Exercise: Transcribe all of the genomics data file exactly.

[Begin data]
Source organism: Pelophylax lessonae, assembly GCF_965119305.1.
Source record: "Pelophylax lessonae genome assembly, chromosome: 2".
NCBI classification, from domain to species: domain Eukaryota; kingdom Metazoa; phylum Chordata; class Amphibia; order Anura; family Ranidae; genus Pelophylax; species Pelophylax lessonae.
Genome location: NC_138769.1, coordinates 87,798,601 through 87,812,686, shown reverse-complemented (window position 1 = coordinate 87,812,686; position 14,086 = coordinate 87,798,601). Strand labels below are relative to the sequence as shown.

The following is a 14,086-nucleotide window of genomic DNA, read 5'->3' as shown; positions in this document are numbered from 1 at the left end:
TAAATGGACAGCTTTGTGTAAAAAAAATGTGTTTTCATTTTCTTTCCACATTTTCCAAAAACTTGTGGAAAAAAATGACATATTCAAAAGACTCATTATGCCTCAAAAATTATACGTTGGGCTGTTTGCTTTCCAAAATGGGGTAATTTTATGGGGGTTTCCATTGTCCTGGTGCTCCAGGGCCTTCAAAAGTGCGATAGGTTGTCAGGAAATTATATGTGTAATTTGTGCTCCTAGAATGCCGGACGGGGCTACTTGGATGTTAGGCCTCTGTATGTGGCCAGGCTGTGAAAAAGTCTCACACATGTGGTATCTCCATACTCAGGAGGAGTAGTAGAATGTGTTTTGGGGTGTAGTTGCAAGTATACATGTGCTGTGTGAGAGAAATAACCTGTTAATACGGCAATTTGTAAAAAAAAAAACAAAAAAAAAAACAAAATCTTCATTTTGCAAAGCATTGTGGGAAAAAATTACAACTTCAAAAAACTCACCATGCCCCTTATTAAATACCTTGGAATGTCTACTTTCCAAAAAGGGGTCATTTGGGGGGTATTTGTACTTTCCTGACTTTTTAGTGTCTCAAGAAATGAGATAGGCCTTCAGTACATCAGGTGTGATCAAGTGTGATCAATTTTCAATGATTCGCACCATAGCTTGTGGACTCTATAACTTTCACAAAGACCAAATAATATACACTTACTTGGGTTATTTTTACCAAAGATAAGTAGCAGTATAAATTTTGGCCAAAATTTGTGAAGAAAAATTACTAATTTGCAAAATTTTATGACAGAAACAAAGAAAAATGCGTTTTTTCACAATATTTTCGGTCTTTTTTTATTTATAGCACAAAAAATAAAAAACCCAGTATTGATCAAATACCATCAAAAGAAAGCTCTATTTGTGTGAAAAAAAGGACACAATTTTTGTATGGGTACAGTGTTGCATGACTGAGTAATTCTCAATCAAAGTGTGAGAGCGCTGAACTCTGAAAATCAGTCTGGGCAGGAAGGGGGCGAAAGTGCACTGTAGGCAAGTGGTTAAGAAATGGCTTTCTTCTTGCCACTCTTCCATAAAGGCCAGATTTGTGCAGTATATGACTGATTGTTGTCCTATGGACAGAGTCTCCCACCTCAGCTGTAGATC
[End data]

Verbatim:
Source organism: Pelophylax lessonae, assembly GCF_965119305.1.
Source record: "Pelophylax lessonae genome assembly, chromosome: 2".
NCBI classification, from domain to species: domain Eukaryota; kingdom Metazoa; phylum Chordata; class Amphibia; order Anura; family Ranidae; genus Pelophylax; species Pelophylax lessonae.
Genome location: NC_138769.1, coordinates 87,798,601 through 87,812,686, shown reverse-complemented (window position 1 = coordinate 87,812,686; position 14,086 = coordinate 87,798,601). Strand labels below are relative to the sequence as shown.

The following is a 14,086-nucleotide window of genomic DNA, read 5'->3' as shown; positions in this document are numbered from 1 at the left end:
TAAATGGACAGCTTTGTGTAAAAAAAATGTGTTTTCATTTTCTTTCCACATTTTCCAAAAACTTGTGGAAAAAAATGACATATTCAAAAGACTCATTATGCCTCAAAAATTATACGTTGGGCTGTTTGCTTTCCAAAATGGGGTAATTTTATGGGGGTTTCCATTGTCCTGGTGCTCCAGGGCCTTCAAAAGTGCGATAGGTTGTCAGGAAATTATATGTGTAATTTGTGCTCCTAGAATGCCGGACGGGGCTACTTGGATGTTAGGCCTCTGTATGTGGCCAGGCTGTGAAAAAGTCTCACACATGTGGTATCTCCATACTCAGGAGGAGTAGTAGAATGTGTTTTGGGGTGTAGTTGCAAGTATACATGTGCTGTGTGAGAGAAATAACCTGTTAATACGGCAATTTGTAAAAAAAAAAACAAAAAAAAAAACAAAATCTTCATTTTGCAAAGCATTGTGGGAAAAAATTACAACTTCAAAAAACTCACCATGCCCCTTATTAAATACCTTGGAATGTCTACTTTCCAAAAAGGGGTCATTTGGGGGGTATTTGTACTTTCCTGACTTTTTAGTGTCTCAAGAAATGAGATAGGCCTTCAGTACATCAGGTGTGATCAAGTGTGATCAATTTTCAATGATTCGCACCATAGCTTGTGGACTCTATAACTTTCACAAAGACCAAATAATATACACTTACTTGGGTTATTTTTACCAAAGATAAGTAGCAGTATAAATTTTGGCCAAAATTTGTGAAGAAAAATTACTAATTTGCAAAATTTTATGACAGAAACAAAGAAAAATGCGTTTTTTCACAATATTTTCGGTCTTTTTTTATTTATAGCACAAAAAATAAAAAACCCAGTATTGATCAAATACCATCAAAAGAAAGCTCTATTTGTGTGAAAAAAAGGACACAATTTTTGTATGGGTACAGTGTTGCATGACTGAGTAATTCTCAATCAAAGTGTGAGAGCGCTGAACTCTGAAAATCAGTCTGGGCAGGAAGGGGGCGAAAGTGCACTGTAGGCAAGTGGTTAAGAAATGGCTTTCTTCTTGCCACTCTTCCATAAAGGCCAGATTTGTGCAGTATATGACTGATTGTTGTCCTATGGACAGAGTCTCCCACCTCAGCTGTAGATC